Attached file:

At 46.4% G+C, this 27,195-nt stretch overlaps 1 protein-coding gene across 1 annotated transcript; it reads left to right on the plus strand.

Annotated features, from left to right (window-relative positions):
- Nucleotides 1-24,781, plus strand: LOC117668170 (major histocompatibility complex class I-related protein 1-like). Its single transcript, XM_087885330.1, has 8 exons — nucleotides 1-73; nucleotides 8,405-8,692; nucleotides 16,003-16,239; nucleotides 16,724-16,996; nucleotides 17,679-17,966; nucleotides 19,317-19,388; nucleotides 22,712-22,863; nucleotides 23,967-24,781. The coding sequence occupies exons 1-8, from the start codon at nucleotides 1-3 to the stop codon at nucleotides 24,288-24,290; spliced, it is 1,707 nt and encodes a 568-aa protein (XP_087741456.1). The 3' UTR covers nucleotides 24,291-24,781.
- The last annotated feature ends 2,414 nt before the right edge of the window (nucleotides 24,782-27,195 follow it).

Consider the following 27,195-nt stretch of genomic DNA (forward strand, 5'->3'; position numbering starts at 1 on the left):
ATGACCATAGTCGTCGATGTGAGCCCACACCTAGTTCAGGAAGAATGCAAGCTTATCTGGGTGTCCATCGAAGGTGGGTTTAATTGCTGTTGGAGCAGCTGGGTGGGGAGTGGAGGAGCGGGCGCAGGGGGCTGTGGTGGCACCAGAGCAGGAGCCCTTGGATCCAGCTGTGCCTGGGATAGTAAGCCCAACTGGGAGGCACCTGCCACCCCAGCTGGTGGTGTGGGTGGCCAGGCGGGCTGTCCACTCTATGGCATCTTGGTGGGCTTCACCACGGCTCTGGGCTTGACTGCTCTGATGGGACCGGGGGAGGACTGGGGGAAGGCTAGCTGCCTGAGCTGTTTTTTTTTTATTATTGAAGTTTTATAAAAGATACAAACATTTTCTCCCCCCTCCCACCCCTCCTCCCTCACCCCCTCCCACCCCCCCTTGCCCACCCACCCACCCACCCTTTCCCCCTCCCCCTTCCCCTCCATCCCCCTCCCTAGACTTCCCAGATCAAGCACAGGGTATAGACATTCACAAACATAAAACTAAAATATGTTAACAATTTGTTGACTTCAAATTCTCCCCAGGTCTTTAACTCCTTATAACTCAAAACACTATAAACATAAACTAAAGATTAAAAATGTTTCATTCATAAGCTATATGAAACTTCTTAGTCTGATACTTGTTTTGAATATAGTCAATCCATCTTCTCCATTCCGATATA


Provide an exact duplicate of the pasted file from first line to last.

At 46.4% G+C, this 27,195-nt stretch overlaps 1 protein-coding gene across 1 annotated transcript; it reads left to right on the plus strand.

Annotated features, from left to right (window-relative positions):
- Nucleotides 1-24,781, plus strand: LOC117668170 (major histocompatibility complex class I-related protein 1-like). Its single transcript, XM_087885330.1, has 8 exons — nucleotides 1-73; nucleotides 8,405-8,692; nucleotides 16,003-16,239; nucleotides 16,724-16,996; nucleotides 17,679-17,966; nucleotides 19,317-19,388; nucleotides 22,712-22,863; nucleotides 23,967-24,781. The coding sequence occupies exons 1-8, from the start codon at nucleotides 1-3 to the stop codon at nucleotides 24,288-24,290; spliced, it is 1,707 nt and encodes a 568-aa protein (XP_087741456.1). The 3' UTR covers nucleotides 24,291-24,781.
- The last annotated feature ends 2,414 nt before the right edge of the window (nucleotides 24,782-27,195 follow it).

Consider the following 27,195-nt stretch of genomic DNA (forward strand, 5'->3'; position numbering starts at 1 on the left):
ATGACCATAGTCGTCGATGTGAGCCCACACCTAGTTCAGGAAGAATGCAAGCTTATCTGGGTGTCCATCGAAGGTGGGTTTAATTGCTGTTGGAGCAGCTGGGTGGGGAGTGGAGGAGCGGGCGCAGGGGGCTGTGGTGGCACCAGAGCAGGAGCCCTTGGATCCAGCTGTGCCTGGGATAGTAAGCCCAACTGGGAGGCACCTGCCACCCCAGCTGGTGGTGTGGGTGGCCAGGCGGGCTGTCCACTCTATGGCATCTTGGTGGGCTTCACCACGGCTCTGGGCTTGACTGCTCTGATGGGACCGGGGGAGGACTGGGGGAAGGCTAGCTGCCTGAGCTGTTTTTTTTTTATTATTGAAGTTTTATAAAAGATACAAACATTTTCTCCCCCCTCCCACCCCTCCTCCCTCACCCCCTCCCACCCCCCCTTGCCCACCCACCCACCCACCCTTTCCCCCTCCCCCTTCCCCTCCATCCCCCTCCCTAGACTTCCCAGATCAAGCACAGGGTATAGACATTCACAAACATAAAACTAAAATATGTTAACAATTTGTTGACTTCAAATTCTCCCCAGGTCTTTAACTCCTTATAACTCAAAACACTATAAACATAAACTAAAGATTAAAAATGTTTCATTCATAAGCTATATGAAACTTCTTAGTCTGATACTTGTTTTGAATATAGTCAATCCATCTTCTCCATTCCGATATA